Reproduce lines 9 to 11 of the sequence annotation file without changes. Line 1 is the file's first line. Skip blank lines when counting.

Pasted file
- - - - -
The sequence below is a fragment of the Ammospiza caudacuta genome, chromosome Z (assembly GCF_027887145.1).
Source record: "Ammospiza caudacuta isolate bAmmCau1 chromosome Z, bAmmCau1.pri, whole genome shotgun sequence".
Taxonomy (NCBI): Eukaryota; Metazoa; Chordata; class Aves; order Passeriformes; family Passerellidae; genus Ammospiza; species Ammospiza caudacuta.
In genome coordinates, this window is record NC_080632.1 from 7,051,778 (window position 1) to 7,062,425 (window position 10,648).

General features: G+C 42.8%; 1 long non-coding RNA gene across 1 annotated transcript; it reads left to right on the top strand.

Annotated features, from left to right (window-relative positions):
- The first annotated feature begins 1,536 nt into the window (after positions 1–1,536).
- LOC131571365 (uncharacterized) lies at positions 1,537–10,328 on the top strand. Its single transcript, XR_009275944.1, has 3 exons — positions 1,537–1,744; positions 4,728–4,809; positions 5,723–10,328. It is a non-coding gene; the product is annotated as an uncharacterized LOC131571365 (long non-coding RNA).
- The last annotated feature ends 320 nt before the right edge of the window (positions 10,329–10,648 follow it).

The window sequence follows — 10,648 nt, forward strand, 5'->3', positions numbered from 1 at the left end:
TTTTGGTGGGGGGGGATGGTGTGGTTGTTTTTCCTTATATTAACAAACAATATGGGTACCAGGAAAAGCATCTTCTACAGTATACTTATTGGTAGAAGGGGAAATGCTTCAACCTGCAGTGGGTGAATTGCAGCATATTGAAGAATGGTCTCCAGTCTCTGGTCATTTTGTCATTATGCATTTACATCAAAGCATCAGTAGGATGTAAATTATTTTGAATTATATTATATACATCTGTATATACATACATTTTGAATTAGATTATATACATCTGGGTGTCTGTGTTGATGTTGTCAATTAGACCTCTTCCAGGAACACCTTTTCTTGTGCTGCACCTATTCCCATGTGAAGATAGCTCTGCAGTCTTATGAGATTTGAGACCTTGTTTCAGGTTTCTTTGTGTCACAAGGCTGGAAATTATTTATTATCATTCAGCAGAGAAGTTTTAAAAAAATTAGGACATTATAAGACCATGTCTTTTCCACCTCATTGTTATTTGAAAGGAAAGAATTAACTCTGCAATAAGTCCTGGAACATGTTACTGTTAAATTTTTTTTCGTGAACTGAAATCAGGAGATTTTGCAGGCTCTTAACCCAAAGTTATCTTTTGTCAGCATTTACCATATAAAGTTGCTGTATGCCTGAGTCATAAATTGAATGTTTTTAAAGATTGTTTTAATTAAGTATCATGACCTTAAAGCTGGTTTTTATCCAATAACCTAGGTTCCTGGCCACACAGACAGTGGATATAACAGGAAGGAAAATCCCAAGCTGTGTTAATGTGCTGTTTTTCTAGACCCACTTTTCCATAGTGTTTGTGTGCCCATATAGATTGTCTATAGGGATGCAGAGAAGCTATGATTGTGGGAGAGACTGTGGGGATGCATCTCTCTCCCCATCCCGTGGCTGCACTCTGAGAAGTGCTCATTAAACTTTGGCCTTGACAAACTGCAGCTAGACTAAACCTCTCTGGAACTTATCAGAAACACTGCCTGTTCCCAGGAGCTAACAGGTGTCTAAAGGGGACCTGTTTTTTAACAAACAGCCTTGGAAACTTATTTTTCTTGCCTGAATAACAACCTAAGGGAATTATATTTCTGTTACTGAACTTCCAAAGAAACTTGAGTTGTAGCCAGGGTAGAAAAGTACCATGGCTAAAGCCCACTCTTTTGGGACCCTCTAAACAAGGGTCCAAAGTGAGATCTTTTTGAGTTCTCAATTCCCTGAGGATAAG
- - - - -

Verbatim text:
- The last annotated feature ends 320 nt before the right edge of the window (positions 10,329–10,648 follow it).

The window sequence follows — 10,648 nt, forward strand, 5'->3', positions numbered from 1 at the left end:
TTTTGGTGGGGGGGGATGGTGTGGTTGTTTTTCCTTATATTAACAAACAATATGGGTACCAGGAAAAGCATCTTCTACAGTATACTTATTGGTAGAAGGGGAAATGCTTCAACCTGCAGTGGGTGAATTGCAGCATATTGAAGAATGGTCTCCAGTCTCTGGTCATTTTGTCATTATGCATTTACATCAAAGCATCAGTAGGATGTAAATTATTTTGAATTATATTATATACATCTGTATATACATACATTTTGAATTAGATTATATACATCTGGGTGTCTGTGTTGATGTTGTCAATTAGACCTCTTCCAGGAACACCTTTTCTTGTGCTGCACCTATTCCCATGTGAAGATAGCTCTGCAGTCTTATGAGATTTGAGACCTTGTTTCAGGTTTCTTTGTGTCACAAGGCTGGAAATTATTTATTATCATTCAGCAGAGAAGTTTTAAAAAAATTAGGACATTATAAGACCATGTCTTTTCCACCTCATTGTTATTTGAAAGGAAAGAATTAACTCTGCAATAAGTCCTGGAACATGTTACTGTTAAATTTTTTTTCGTGAACTGAAATCAGGAGATTTTGCAGGCTCTTAACCCAAAGTTATCTTTTGTCAGCATTTACCATATAAAGTTGCTGTATGCCTGAGTCATAAATTGAATGTTTTTAAAGATTGTTTTAATTAAGTATCATGACCTTAAAGCTGGTTTTTATCCAATAACCTAGGTTCCTGGCCACACAGACAGTGGATATAACAGGAAGGAAAATCCCAAGCTGTGTTAATGTGCTGTTTTTCTAGACCCACTTTTCCATAGTGTTTGTGTGCCCATATAGATTGTCTATAGGGATGCAGAGAAGCTATGATTGTGGGAGAGACTGTGGGGATGCATCTCTCTCCCCATCCCGTGGCTGCACTCTGAGAAGTGCTCATTAAACTTTGGCCTTGACAAACTGCAGCTAGACTAAACCTCTCTGGAACTTATCAGAAACACTGCCTGTTCCCAGGAGCTAACAGGTGTCTAAAGGGGACCTGTTTTTTAACAAACAGCCTTGGAAACTTATTTTTCTTGCCTGAATAACAACCTAAGGGAATTATATTTCTGTTACTGAACTTCCAAAGAAACTTGAGTTGTAGCCAGGGTAGAAAAGTACCATGGCTAAAGCCCACTCTTTTGGGACCCTCTAAACAAGGGTCCAAAGTGAGATCTTTTTGAGTTCTCAATTCCCTGAGGATAAG